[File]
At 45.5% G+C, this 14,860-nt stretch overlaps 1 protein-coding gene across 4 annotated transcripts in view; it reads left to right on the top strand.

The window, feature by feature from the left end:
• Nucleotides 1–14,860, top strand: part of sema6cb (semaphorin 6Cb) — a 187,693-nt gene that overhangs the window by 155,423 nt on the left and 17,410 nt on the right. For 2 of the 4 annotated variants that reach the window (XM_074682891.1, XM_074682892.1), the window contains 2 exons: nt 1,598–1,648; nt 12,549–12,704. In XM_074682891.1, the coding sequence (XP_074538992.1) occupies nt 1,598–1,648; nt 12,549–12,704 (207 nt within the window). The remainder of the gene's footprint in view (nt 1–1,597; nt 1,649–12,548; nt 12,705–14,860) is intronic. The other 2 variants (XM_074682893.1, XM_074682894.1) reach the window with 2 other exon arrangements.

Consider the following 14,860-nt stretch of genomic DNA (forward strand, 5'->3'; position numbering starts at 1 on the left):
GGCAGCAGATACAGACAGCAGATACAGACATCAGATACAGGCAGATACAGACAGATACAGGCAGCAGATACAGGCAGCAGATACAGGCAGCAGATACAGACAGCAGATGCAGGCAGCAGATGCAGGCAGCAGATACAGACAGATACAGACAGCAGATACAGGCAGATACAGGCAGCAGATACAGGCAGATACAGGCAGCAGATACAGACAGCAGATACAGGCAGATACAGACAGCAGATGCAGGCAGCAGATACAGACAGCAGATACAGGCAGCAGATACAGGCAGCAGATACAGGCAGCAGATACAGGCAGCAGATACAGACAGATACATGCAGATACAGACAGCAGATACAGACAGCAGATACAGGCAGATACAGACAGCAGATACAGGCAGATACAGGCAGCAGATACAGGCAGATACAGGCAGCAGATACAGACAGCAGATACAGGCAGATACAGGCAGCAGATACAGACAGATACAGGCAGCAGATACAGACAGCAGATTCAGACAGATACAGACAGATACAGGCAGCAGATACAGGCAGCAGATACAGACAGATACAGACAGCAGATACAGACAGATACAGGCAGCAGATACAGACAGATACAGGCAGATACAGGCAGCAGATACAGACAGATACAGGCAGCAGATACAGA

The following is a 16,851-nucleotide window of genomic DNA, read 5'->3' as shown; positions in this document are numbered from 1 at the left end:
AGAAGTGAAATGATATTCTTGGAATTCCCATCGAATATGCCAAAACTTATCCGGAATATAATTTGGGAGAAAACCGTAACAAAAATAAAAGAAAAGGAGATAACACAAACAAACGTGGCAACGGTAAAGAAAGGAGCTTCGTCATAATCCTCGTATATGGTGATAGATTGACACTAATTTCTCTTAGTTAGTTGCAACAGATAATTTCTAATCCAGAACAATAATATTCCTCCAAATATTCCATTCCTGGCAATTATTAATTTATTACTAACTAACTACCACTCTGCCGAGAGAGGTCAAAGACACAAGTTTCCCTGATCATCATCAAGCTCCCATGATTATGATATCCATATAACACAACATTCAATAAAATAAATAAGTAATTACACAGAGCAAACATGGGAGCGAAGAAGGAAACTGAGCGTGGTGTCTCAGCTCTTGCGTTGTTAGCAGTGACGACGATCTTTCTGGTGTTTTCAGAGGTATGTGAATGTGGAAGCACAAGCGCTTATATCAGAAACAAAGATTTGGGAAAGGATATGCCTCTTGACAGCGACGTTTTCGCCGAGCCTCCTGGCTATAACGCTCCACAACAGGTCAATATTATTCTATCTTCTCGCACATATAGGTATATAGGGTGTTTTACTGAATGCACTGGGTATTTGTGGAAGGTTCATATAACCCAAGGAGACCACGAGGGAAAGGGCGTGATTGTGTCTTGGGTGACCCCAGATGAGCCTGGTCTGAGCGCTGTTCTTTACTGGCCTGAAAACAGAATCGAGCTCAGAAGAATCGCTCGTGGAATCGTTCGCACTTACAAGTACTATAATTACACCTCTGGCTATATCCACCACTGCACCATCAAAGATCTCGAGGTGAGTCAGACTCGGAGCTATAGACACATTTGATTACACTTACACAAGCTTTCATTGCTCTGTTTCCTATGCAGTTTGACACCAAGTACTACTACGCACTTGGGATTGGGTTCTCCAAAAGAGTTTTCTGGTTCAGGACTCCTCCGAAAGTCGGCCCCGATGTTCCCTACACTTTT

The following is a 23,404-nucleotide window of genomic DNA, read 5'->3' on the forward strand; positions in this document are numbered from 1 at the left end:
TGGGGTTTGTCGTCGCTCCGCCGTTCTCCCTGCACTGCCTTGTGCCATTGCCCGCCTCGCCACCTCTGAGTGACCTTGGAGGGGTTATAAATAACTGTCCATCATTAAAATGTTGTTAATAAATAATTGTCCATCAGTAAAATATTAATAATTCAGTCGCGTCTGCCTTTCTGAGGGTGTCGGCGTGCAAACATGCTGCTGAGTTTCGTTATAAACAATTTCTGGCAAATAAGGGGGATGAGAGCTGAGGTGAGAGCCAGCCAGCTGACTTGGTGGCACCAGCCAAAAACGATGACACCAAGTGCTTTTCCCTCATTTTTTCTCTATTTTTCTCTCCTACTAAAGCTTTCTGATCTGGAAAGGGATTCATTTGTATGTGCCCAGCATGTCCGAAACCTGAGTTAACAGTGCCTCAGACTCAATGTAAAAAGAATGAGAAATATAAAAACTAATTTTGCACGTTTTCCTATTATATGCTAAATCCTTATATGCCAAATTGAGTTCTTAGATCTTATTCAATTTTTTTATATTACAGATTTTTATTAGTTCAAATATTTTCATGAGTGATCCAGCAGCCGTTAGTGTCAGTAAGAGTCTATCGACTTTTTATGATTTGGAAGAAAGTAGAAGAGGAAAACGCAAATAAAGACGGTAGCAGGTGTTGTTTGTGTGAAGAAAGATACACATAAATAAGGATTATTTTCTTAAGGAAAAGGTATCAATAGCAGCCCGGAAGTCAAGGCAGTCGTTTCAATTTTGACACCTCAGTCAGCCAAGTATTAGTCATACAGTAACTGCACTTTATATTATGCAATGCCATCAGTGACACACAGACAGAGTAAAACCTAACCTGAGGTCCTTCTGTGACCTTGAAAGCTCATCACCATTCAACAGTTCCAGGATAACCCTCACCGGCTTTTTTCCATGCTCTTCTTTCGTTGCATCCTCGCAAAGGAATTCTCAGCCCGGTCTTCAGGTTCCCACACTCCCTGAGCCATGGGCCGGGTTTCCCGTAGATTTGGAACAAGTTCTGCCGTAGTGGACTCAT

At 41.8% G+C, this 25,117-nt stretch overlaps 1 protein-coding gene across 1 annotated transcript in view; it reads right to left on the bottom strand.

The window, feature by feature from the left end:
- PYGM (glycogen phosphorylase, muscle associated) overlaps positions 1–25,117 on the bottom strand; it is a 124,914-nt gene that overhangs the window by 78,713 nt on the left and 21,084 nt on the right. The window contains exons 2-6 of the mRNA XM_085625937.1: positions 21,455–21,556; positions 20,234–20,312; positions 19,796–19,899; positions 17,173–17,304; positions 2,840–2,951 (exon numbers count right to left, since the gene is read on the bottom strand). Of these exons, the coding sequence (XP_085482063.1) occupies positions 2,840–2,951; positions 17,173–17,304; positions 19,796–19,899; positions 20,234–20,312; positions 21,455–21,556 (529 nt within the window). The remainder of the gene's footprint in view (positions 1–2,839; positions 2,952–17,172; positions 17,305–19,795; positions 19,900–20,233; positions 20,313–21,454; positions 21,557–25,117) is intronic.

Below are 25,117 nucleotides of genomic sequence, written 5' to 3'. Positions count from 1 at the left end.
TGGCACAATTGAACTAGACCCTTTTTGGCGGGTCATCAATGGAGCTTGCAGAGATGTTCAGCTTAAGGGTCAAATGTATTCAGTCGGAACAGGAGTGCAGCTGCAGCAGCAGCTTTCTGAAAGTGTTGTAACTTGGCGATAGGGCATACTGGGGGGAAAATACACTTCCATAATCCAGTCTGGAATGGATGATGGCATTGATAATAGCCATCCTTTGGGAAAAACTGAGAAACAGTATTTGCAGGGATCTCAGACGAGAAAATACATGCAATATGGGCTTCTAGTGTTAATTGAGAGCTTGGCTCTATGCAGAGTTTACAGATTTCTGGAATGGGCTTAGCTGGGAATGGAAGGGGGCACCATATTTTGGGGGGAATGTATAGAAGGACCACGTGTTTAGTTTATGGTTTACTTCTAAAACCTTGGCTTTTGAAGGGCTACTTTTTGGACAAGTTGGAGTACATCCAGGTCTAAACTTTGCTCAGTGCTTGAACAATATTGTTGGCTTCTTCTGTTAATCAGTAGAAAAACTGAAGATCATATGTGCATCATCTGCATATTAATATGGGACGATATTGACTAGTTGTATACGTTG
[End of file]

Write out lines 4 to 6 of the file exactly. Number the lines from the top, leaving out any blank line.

Consider the following 14,860-nt stretch of genomic DNA (forward strand, 5'->3'; position numbering starts at 1 on the left):
GGCAGCAGATACAGACAGCAGATACAGACATCAGATACAGGCAGATACAGACAGATACAGGCAGCAGATACAGGCAGCAGATACAGGCAGCAGATACAGACAGCAGATGCAGGCAGCAGATGCAGGCAGCAGATACAGACAGATACAGACAGCAGATACAGGCAGATACAGGCAGCAGATACAGGCAGATACAGGCAGCAGATACAGACAGCAGATACAGGCAGATACAGACAGCAGATGCAGGCAGCAGATACAGACAGCAGATACAGGCAGCAGATACAGGCAGCAGATACAGGCAGCAGATACAGGCAGCAGATACAGACAGATACATGCAGATACAGACAGCAGATACAGACAGCAGATACAGGCAGATACAGACAGCAGATACAGGCAGATACAGGCAGCAGATACAGGCAGATACAGGCAGCAGATACAGACAGCAGATACAGGCAGATACAGGCAGCAGATACAGACAGATACAGGCAGCAGATACAGACAGCAGATTCAGACAGATACAGACAGATACAGGCAGCAGATACAGGCAGCAGATACAGACAGATACAGACAGCAGATACAGACAGATACAGGCAGCAGATACAGACAGATACAGGCAGATACAGGCAGCAGATACAGACAGATACAGGCAGCAGATACAGA

The following is a 16,851-nucleotide window of genomic DNA, read 5'->3' as shown; positions in this document are numbered from 1 at the left end: